Building a COVID-19 archive

Building a COVID-19 archive

In an entry-level history course, students created an archive to document campus life during the pandemic.

Corinna Treitel

What was life like at Washington University as the 1918 influenza pandemic swept the globe? Surprisingly, no one really knows. The university’s archives have very little information on the period, and according to Corinna Treitel, professor of history and director of the medical humanities minor, that gap limits what historians can learn.

“In an entry-level class, students come in thinking that history just lives in a file cabinet up in the sky and that your professor has access to the folder,” said Treitel. “But history is built from primary sources. It’s a data-driven discipline, just like the natural sciences. History starts through the collection of evidence.”

This spring, Treitel taught a 100-level course on health and disease in world history. She invited university archivist Sonya Rooney to talk with the class about the dearth of information related to the 1918 pandemic on campus and what materials could have been preserved from that time. The conversation quickly shifted from theoretical to practical.

For their final project, the students created their own COVID-19 archive. They recorded video and audio conversations with fellow students, collected official messaging from the university and local government, interviewed scientists researching COVID-19 and creating health guidelines, and documented how peers addressed mental health and social justice. They then compiled these materials into a series of StoryMaps, web-based visual archives often used by museums and libraries to collect archival material into a narrative for the public.

Miranda Rectenwald, the curator of local history at the Washington University Libraries, worked with Treitel’s class on the creation of their archives.

“The best part about working with the students was their unique perspective on specific details during the pandemic. Without their work we would only have a generic student perspective in the archive,” said Rectenwald. “Now our collections include photos and reflections from student-athletes on how their workout routine changed. A student in ROTC added materials about how drills were with social distancing. A Student Union officer added perspective she gathered as social activities were adapted. It was fabulous to see these details come in as their projects were created.”

“The loneliness of not having people around my age began to take a toll."

Photos of campus recreation facilities, dining halls, and pop-up tents reveal the changing spaces on campus.

Many of Treitel’s students focused their projects on how their peers coped with physical distancing on campus. A series of anonymous interviews with current students document public health protocols from a student perspective. One interview subject described the isolation of living in quarantine housing after a positive COVID-19 test, while another described their reasons for staying home during the fall and spring semesters.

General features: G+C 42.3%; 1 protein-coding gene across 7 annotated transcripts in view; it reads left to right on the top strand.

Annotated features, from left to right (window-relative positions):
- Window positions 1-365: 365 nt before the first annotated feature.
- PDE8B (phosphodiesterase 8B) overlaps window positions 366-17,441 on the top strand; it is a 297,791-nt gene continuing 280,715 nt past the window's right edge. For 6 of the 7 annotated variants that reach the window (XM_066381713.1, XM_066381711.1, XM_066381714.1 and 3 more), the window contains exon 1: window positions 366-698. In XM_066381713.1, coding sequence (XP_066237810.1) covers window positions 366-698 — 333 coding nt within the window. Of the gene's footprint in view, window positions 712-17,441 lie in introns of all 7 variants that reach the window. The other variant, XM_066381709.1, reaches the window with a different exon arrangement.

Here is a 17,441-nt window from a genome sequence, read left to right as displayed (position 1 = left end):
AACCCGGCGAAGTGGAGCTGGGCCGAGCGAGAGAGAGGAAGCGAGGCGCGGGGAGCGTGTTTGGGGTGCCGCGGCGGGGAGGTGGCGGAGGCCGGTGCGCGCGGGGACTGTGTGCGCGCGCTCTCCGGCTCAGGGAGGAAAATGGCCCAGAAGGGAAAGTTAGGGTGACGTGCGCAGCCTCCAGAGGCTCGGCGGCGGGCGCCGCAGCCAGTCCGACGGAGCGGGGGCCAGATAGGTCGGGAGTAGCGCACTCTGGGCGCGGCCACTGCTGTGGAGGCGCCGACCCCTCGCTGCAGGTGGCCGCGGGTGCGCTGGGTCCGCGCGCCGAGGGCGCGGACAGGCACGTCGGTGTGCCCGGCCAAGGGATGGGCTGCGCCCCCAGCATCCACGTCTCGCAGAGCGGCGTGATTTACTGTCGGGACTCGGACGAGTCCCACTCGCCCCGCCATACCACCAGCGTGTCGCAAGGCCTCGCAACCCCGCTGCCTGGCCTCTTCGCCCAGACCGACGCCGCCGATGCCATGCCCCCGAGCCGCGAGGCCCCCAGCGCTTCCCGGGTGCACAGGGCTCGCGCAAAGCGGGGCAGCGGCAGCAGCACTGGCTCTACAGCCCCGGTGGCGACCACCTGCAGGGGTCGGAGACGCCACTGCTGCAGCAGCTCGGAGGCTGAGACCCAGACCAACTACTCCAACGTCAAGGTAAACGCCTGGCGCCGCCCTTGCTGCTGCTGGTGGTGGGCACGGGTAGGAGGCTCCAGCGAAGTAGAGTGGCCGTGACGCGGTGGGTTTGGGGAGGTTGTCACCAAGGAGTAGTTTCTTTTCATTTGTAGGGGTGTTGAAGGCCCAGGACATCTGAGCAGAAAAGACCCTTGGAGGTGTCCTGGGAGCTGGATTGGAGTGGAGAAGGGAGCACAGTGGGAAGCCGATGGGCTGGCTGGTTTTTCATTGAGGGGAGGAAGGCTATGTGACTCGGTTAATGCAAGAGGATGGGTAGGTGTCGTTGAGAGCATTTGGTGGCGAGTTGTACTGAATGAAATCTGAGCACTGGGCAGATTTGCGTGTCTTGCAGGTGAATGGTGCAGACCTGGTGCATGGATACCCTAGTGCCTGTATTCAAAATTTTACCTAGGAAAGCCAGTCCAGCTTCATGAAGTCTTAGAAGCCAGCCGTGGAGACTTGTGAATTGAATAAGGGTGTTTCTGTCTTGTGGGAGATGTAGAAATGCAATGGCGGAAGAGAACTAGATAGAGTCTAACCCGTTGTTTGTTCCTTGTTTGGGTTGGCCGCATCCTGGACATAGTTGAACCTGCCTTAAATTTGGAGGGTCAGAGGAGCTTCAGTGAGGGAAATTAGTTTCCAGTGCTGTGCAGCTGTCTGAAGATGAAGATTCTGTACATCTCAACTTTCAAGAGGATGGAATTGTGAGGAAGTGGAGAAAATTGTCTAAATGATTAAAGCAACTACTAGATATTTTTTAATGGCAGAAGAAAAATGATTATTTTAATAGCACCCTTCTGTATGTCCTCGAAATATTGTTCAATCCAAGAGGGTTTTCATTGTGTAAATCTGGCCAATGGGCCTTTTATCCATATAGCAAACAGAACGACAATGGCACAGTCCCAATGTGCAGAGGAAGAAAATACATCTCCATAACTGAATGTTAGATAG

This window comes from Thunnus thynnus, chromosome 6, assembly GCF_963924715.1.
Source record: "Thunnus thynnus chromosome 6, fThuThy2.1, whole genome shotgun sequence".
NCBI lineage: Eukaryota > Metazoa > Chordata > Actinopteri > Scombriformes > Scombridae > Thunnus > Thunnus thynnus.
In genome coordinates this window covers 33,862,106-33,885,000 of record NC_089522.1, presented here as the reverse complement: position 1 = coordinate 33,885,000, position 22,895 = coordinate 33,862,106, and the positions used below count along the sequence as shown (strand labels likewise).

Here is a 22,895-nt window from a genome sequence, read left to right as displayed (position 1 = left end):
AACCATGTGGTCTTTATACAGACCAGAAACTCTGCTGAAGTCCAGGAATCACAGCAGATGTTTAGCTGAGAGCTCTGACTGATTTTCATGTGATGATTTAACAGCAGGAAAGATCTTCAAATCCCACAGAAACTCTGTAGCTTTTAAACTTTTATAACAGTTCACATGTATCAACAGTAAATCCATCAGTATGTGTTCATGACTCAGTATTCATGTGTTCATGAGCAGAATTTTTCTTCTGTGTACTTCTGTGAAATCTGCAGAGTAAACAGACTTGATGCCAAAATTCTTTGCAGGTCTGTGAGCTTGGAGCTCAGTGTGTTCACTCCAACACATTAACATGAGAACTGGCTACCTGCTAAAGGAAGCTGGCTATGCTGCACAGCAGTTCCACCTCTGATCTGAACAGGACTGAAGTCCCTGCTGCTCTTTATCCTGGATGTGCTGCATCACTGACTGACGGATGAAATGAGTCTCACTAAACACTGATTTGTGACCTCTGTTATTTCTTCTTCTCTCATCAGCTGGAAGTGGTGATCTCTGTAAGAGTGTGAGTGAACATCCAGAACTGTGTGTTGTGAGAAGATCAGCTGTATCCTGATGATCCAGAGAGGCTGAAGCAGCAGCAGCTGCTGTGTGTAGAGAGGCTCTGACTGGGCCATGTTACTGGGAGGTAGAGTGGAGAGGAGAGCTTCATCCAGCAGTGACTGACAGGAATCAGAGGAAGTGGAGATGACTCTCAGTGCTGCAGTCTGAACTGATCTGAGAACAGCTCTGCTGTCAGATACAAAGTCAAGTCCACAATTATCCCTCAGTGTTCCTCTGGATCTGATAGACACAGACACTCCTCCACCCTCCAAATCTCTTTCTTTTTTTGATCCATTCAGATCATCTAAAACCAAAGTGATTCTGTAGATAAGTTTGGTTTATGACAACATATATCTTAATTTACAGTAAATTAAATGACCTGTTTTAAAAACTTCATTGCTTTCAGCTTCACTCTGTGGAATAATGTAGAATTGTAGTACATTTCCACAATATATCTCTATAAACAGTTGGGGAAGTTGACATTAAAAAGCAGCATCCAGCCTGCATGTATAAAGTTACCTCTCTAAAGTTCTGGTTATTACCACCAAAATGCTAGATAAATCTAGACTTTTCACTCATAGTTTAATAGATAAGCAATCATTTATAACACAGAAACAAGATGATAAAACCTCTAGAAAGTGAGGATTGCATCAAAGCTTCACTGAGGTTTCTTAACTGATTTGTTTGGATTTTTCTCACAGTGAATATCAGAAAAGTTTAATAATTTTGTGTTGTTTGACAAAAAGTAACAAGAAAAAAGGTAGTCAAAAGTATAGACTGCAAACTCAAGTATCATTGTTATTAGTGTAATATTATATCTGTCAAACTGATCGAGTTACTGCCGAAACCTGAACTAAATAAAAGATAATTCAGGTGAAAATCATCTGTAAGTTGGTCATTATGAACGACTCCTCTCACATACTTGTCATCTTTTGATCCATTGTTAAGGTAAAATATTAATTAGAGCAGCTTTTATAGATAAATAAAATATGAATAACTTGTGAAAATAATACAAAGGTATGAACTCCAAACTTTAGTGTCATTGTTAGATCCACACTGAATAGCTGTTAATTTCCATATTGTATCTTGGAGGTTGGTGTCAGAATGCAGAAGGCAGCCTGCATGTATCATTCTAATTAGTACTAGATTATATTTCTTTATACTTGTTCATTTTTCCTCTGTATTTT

“Many students felt strongly if they didn't document the mental health aspects of the pandemic that they would be lost,” Treitel said. “In addition to the direct turmoil of losing family members or jobs as a result of the pandemic, many of them are finding the isolation hugely challenging. They wanted to include individual testimonies that document how it felt to live through this moment.”

In interviews with their peers, students talked about the loneliness of isolation and the way that everyday life changed in enduring ways. “The loneliness of not having people around my age began to take a toll," said Barry Henaku, a rising junior interviewed in the StoryMap about coping during COVID-19. “I've been wearing masks for so long that I'll feel weird if I go out without them,” said Ishaan Alva (’24) in this collection about everyday life under COVID.

Students also collected information about WashU’s role in the scientific response to COVID-19, talking to researchers and public health experts about how the university helped created and disseminate new knowledge about the virus. One group interviewed Holden Thorp, who, as editor of Science, has had a major impact on how the global scientific response to COVID has been organized.

“Most of the groups were interesting in adding some unique texture to their archives, not from the university’s perspective, but from the perspective of students and faculty, like Holden Thorp,” said Treitel. “Once the lightbulb went off for them they realized, if someone comes to our university archive 100 years from now, they wouldn’t know that this member of the WashU community was the editor of Science and so they’re not going to write about it.”

To read accounts, hear interviews, and see the full collection of archival materials, visit the StoryMaps online.